The Internet of Things in the healthcare sector is booming. A typical hospital has hundreds of connected devices, from implantables, wearables, monitors, workflow, imaging, and patient data systems. But while these devices are helping healthcare providers to automate workflows and reduce the risk of error, common security vulnerabilities found in these devices are also endangering patients.

“Historically, healthcare companies would assume that, well, if my device is running inside a hospital, we can trust the people inside the hospital, and if a bad guy gets into the hospital, then that’s not our problem,” said Kijewski. “So they would use the same username and password for every device that gets shipped out there.”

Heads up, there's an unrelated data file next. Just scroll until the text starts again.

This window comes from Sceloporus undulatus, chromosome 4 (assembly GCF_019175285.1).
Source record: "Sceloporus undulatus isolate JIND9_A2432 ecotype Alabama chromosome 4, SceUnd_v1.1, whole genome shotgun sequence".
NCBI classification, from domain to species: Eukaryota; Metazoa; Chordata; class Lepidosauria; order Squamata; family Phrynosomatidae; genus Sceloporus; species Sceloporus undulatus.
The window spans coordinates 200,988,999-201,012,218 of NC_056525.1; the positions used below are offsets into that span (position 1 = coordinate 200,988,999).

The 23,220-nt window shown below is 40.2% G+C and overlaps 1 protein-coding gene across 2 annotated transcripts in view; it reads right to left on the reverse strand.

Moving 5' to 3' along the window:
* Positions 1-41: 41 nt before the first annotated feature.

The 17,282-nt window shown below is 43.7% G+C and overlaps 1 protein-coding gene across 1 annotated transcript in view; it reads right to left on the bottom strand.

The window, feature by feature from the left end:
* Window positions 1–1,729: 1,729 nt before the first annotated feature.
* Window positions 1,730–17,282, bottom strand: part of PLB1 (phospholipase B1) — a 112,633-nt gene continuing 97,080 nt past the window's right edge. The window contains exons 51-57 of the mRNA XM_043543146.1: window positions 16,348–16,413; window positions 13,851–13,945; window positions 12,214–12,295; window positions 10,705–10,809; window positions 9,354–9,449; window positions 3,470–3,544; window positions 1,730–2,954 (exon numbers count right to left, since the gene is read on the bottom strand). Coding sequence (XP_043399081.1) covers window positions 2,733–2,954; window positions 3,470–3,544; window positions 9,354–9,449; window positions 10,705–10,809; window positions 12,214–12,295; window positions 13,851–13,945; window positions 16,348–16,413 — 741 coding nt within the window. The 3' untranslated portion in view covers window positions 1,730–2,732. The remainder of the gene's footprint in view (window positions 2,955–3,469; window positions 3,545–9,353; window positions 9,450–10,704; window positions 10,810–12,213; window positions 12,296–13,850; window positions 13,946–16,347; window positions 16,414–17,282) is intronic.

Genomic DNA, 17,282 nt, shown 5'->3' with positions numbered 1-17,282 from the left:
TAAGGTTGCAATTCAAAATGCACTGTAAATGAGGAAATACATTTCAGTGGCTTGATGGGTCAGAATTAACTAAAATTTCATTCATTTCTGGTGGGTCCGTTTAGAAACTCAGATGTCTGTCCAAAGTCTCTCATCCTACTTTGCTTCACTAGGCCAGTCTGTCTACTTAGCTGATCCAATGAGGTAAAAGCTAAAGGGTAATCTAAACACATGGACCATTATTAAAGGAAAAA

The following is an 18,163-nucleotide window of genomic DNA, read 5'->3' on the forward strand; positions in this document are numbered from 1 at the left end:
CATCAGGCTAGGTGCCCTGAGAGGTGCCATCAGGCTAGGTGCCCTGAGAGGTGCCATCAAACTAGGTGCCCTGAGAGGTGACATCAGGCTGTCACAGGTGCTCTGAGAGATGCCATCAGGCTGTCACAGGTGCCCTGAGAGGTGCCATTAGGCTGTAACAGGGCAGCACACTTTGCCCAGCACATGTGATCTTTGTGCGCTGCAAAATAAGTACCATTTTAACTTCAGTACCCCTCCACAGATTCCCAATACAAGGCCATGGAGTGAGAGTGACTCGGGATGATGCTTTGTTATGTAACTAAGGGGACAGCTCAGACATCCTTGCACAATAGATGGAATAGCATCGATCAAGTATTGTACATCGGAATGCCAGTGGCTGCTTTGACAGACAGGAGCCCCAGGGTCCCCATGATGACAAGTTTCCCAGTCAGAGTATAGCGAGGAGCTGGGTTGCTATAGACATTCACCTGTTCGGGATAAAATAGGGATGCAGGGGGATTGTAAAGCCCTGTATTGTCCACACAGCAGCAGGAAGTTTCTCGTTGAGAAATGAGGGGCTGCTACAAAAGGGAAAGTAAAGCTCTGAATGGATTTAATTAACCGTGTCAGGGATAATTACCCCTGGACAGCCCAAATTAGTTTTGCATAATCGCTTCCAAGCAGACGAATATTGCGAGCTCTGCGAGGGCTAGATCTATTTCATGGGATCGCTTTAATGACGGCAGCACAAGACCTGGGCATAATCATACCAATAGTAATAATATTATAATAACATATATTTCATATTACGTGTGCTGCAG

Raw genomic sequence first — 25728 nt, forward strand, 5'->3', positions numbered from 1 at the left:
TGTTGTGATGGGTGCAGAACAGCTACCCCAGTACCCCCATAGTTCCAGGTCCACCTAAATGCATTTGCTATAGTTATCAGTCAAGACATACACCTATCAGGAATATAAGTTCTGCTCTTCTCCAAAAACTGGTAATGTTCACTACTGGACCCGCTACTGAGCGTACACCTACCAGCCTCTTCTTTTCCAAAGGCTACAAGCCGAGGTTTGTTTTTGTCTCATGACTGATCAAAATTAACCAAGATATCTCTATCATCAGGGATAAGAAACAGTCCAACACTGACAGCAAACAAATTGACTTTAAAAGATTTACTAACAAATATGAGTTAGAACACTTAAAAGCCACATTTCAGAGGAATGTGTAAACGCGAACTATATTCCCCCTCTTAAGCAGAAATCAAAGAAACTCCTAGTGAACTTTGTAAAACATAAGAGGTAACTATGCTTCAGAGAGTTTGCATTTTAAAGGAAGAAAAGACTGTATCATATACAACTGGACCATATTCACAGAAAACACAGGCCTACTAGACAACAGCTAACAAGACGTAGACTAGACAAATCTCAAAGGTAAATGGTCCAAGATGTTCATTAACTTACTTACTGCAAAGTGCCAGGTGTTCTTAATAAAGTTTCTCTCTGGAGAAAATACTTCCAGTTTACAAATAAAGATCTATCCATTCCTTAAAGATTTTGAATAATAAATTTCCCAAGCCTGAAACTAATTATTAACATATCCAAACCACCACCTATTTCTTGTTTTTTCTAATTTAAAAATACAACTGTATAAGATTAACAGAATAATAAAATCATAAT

“There was a 12 to 18-month gap in the progression of the market as we had predicted it, but now we’re back on track,” Kijewski said.

MedCrypt works with most of the top medical device manufacturers and says its latest investment — backed by Section 32, Eniac Ventures, Anzu Partners, and Dolby Family Ventures — will help it to bolster both its product and its team to get into the hands of even more.

However, MedCrypt’s ultimate goal is far grander. “I think there’s an opportunity for there to be a very large, publicly-traded healthcare-specific cybersecurity company,” said Kijewski. “I want to be the one building that company.”

MedCrypt lands $25M injection to secure vulnerable medical devices by Carly Page originally published on TechCrunch